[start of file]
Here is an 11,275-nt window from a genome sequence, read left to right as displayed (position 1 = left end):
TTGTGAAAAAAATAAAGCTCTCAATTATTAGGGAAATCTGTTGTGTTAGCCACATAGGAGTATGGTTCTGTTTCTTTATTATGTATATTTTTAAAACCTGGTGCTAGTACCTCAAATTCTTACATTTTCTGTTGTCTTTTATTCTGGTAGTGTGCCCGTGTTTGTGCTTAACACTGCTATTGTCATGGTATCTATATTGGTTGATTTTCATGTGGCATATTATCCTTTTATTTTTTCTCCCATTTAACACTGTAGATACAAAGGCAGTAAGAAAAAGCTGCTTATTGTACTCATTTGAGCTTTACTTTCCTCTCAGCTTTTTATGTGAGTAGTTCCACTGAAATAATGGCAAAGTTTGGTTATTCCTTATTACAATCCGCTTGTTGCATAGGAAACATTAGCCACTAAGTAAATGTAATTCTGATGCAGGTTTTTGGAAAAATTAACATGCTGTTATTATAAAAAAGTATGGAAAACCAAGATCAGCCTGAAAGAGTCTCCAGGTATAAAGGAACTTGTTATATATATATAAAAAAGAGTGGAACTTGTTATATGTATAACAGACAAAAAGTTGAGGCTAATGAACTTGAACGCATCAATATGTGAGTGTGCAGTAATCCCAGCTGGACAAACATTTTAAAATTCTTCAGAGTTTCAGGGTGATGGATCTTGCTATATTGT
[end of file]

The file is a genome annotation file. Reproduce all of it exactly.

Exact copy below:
Here is an 11,275-nt window from a genome sequence, read left to right as displayed (position 1 = left end):
TTGTGAAAAAAATAAAGCTCTCAATTATTAGGGAAATCTGTTGTGTTAGCCACATAGGAGTATGGTTCTGTTTCTTTATTATGTATATTTTTAAAACCTGGTGCTAGTACCTCAAATTCTTACATTTTCTGTTGTCTTTTATTCTGGTAGTGTGCCCGTGTTTGTGCTTAACACTGCTATTGTCATGGTATCTATATTGGTTGATTTTCATGTGGCATATTATCCTTTTATTTTTTCTCCCATTTAACACTGTAGATACAAAGGCAGTAAGAAAAAGCTGCTTATTGTACTCATTTGAGCTTTACTTTCCTCTCAGCTTTTTATGTGAGTAGTTCCACTGAAATAATGGCAAAGTTTGGTTATTCCTTATTACAATCCGCTTGTTGCATAGGAAACATTAGCCACTAAGTAAATGTAATTCTGATGCAGGTTTTTGGAAAAATTAACATGCTGTTATTATAAAAAAGTATGGAAAACCAAGATCAGCCTGAAAGAGTCTCCAGGTATAAAGGAACTTGTTATATATATATAAAAAAGAGTGGAACTTGTTATATGTATAACAGACAAAAAGTTGAGGCTAATGAACTTGAACGCATCAATATGTGAGTGTGCAGTAATCCCAGCTGGACAAACATTTTAAAATTCTTCAGAGTTTCAGGGTGATGGATCTTGCTATATTGT